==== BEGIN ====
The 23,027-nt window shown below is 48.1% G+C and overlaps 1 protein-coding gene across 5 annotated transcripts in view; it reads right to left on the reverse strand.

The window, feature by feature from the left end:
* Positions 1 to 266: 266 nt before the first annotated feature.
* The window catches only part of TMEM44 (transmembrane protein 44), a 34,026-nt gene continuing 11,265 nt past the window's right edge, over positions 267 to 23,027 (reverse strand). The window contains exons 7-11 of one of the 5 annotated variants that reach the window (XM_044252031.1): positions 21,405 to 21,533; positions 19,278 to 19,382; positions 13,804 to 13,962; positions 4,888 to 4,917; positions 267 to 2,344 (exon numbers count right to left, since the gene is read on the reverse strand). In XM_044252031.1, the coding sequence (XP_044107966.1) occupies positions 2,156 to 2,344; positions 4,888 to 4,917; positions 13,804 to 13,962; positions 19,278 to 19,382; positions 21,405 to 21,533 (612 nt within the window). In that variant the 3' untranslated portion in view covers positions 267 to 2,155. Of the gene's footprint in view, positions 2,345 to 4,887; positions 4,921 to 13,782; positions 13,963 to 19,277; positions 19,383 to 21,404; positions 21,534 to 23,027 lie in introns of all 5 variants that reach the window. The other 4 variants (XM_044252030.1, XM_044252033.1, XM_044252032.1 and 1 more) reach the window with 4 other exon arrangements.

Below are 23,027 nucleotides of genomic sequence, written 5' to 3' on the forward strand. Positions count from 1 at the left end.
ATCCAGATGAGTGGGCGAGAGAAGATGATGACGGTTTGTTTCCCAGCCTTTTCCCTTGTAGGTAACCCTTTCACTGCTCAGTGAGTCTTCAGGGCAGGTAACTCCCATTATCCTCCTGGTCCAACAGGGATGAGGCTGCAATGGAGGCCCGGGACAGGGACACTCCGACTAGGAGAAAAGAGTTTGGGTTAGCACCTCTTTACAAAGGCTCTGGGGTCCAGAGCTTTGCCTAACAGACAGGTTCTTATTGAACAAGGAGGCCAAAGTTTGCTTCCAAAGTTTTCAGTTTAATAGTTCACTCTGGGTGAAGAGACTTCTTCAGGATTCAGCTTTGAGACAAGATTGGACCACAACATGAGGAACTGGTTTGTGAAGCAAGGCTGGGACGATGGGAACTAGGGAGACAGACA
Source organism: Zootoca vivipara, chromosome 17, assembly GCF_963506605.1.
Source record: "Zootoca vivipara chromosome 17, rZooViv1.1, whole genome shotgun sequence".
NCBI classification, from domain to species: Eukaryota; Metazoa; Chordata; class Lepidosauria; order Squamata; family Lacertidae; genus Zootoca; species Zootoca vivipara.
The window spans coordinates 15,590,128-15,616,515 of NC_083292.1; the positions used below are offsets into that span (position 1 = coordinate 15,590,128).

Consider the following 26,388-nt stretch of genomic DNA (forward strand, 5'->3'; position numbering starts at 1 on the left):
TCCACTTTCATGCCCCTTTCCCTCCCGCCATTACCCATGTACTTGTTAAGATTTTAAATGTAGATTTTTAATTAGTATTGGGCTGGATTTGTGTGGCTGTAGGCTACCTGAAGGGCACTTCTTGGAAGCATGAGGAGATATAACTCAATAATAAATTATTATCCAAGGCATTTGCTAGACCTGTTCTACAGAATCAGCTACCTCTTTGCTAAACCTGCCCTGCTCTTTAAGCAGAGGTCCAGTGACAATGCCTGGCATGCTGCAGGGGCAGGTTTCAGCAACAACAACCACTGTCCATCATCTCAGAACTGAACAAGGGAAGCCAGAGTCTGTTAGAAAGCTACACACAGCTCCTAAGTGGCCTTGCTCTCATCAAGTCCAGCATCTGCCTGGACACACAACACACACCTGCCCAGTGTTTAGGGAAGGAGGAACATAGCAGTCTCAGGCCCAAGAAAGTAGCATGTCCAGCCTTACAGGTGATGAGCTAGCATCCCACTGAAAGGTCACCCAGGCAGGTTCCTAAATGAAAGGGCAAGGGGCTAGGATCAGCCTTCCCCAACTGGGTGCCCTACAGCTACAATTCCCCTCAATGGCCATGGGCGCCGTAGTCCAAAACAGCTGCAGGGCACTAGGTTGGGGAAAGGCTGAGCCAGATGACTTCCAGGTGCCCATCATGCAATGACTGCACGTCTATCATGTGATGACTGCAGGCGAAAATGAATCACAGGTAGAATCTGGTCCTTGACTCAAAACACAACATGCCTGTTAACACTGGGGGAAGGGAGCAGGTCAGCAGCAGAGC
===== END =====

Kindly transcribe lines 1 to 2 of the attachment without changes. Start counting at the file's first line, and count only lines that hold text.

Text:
The 23,027-nt window shown below is 48.1% G+C and overlaps 1 protein-coding gene across 5 annotated transcripts in view; it reads right to left on the reverse strand.

The window, feature by feature from the left end: